• In 2013 there were a total of 158 “new listings” compared to 240 in 2012 and 334 in 2011.  The reduction in new listings activity that we saw in 2012 clearly continued into 2013.
  • Of the new TSXV listings in 2013 there were just 52 IPOs compared to 125 in 2012.  15 of those were traditional IPOs of operating companies (vs 44 in 2012) and the other 37 were IPOs of Capital Pool Companies (vs 81 in 2012).  The rate of both traditional IPOs and CPC IPOs dropped significantly for the second straight year.
  • The amount raised in TSXV IPOs during 2013 was $118.7 Million, down 21% compared to 2012.
  • Mining issuers showed a 40% drop in TSXV going public activity in 2013 compared to 2012.  Only 7 mining issuers went public on the TSXV by way of a traditional IPO in 2013.
  • In 2013 there were 66 CPC qualifying transactions completed on the TSXV (vs 61 in 2012) and 13 Reverse Takeovers (vs 16 in 2012).    These are two categories where the numbers were actually fairly consistent year over year.

Clearly, 2013 was another bad year for TSX Venture Exchange new listing activities.   It continues to be a tough market in which to go public on the TSXV.  Here’s hoping that things turn around for 2014.

Posted in Capital Pool Company Program, Financing, Misc., TSX Venture Exchange | Leave a Comment »

The Ins and Outs of Granting Equity to Your Tech Startup All Star Team

Posted by Shane McLean on November 13, 2013

This great article by my law partner James Smith is worth checking out if you are considering using equity grants to members of your tech startup team (hint:  you should be):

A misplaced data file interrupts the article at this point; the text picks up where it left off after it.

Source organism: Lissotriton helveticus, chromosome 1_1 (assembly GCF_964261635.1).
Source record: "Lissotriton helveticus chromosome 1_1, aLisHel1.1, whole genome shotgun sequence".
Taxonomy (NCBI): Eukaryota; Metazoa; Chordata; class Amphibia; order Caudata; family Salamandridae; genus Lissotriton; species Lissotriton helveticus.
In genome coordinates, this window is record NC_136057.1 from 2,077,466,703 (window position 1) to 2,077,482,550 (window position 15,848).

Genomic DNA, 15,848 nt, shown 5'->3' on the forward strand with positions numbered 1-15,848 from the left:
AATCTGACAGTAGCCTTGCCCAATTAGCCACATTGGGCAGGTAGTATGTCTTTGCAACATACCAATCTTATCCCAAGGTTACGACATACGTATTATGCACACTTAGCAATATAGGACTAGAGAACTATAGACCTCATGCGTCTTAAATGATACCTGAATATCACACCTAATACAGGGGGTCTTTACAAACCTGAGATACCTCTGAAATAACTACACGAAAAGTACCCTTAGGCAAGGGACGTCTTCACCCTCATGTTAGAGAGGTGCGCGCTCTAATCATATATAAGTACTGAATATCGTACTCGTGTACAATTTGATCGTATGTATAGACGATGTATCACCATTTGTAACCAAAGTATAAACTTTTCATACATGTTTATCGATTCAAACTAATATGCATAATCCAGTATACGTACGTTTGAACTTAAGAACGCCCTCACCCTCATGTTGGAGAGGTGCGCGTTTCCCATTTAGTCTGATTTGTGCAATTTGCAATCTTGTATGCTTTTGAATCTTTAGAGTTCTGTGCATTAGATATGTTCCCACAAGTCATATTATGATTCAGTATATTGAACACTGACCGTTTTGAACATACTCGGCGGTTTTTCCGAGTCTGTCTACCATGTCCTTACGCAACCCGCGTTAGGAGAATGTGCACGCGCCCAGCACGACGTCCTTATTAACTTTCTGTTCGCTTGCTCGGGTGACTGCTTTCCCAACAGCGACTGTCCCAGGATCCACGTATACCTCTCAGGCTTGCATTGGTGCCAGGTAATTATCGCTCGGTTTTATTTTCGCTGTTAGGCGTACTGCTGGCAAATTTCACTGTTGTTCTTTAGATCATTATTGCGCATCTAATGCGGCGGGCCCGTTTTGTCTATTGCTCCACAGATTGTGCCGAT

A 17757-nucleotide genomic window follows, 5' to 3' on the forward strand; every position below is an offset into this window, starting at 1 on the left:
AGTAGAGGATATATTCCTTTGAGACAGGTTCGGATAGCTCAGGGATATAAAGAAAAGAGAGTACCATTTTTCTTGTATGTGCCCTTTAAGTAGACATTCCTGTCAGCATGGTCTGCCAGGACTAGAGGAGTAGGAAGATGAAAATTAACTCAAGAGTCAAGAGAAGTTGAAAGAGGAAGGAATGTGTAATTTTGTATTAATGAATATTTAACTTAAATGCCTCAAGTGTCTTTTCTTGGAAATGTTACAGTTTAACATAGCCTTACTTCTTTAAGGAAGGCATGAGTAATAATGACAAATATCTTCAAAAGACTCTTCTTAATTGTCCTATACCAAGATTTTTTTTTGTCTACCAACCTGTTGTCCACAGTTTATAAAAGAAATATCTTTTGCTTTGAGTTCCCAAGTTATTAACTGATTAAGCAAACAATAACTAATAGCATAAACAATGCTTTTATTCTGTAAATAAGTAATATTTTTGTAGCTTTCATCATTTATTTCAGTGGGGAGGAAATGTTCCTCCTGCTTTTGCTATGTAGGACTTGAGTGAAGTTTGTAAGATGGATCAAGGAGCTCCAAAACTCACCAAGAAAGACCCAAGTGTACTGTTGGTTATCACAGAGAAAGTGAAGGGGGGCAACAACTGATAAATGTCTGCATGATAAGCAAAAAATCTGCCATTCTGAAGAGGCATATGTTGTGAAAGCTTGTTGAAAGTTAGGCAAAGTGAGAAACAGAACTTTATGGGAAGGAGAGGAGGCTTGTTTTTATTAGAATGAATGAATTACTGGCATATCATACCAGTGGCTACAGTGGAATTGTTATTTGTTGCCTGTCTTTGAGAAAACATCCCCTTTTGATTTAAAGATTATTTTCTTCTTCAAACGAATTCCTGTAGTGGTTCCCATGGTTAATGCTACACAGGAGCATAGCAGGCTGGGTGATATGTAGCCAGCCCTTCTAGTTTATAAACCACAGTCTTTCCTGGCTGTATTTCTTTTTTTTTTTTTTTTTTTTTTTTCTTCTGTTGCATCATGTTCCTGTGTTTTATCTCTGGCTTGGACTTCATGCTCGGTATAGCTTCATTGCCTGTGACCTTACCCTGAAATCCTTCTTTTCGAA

Posted in Business Structure, LaBarge Weinstein, Law, Misc., Startup | Leave a Comment »

Saskatchewan Proposes Its Own Crowdfunding Prospectus Exemption

Posted by Shane McLean on October 23, 2013

The Saskatchewan Financial and Consumer Affairs Authority (FACC) has announced a detailed equity crowdfunding proposal.  This follows an update by the Ontario Securities Commission (OSC) in August about its own progress on coming up with a new crowdfunding exemption from prospectus requirements (Read more here).

The FACC put out a backgrounder for discussion purposes back in July.  As a follow up to that discussion piece, this month the FACC released a draft order for comment purposes which contained far more detail on what an equity crowdfunding exemption may look like in Saskatchewan.  As with the OSC proposal, the FACC will require that equity crowdfunding be raised through an online portal but the Saskatchewan proposal appears focused on smaller financings than the OSC’s proposal ($150,000 per offering no more than twice a year vs the OSC’s $1.5 Million per year).  On the other hand, the Saskatchewan process seems to be simpler for the issuer, investor and portal than what we expect to see coming out of the OSC.

The high level details of the FACC’s proposed process are as follows:

  • The exemption will be available to private companies only and both the issuer and the investor must have addresses in Saskatchewan (i.e. this is a Saskatchewan only exemption).
  • The issuer must file an issuer information form and each promoter, director, officer and control person of the issuer must file a personal information form ten business days prior to beginning to trade.
  • The issuer must use a defined form of offering document which must be filed ten business days prior to beginning to trade and made available through the portal to investors.  The offering document must disclose how the funds raised will be used and set a minimum offering amount to close the offering, which must be equal to the amount needed to carry out the purpose for which the funds are sought as set out in the offering document.